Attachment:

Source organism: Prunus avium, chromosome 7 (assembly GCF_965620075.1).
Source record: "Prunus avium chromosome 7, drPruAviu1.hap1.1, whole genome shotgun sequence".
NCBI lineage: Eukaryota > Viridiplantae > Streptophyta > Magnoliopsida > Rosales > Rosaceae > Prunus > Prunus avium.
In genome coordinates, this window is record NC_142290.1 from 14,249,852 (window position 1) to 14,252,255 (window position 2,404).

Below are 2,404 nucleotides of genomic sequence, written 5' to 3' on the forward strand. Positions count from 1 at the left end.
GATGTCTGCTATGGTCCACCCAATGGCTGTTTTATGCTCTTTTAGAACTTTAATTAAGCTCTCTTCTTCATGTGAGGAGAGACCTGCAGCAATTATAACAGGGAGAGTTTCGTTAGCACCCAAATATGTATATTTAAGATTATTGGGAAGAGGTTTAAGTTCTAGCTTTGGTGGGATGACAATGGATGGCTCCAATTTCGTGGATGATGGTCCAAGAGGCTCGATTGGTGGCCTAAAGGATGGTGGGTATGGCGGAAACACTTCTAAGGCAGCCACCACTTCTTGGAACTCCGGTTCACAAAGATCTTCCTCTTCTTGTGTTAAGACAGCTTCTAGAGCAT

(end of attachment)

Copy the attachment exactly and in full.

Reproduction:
Source organism: Prunus avium, chromosome 7 (assembly GCF_965620075.1).
Source record: "Prunus avium chromosome 7, drPruAviu1.hap1.1, whole genome shotgun sequence".
NCBI lineage: Eukaryota > Viridiplantae > Streptophyta > Magnoliopsida > Rosales > Rosaceae > Prunus > Prunus avium.
In genome coordinates, this window is record NC_142290.1 from 14,249,852 (window position 1) to 14,252,255 (window position 2,404).

Below are 2,404 nucleotides of genomic sequence, written 5' to 3' on the forward strand. Positions count from 1 at the left end.
GATGTCTGCTATGGTCCACCCAATGGCTGTTTTATGCTCTTTTAGAACTTTAATTAAGCTCTCTTCTTCATGTGAGGAGAGACCTGCAGCAATTATAACAGGGAGAGTTTCGTTAGCACCCAAATATGTATATTTAAGATTATTGGGAAGAGGTTTAAGTTCTAGCTTTGGTGGGATGACAATGGATGGCTCCAATTTCGTGGATGATGGTCCAAGAGGCTCGATTGGTGGCCTAAAGGATGGTGGGTATGGCGGAAACACTTCTAAGGCAGCCACCACTTCTTGGAACTCCGGTTCACAAAGATCTTCCTCTTCTTGTGTTAAGACAGCTTCTAGAGCAT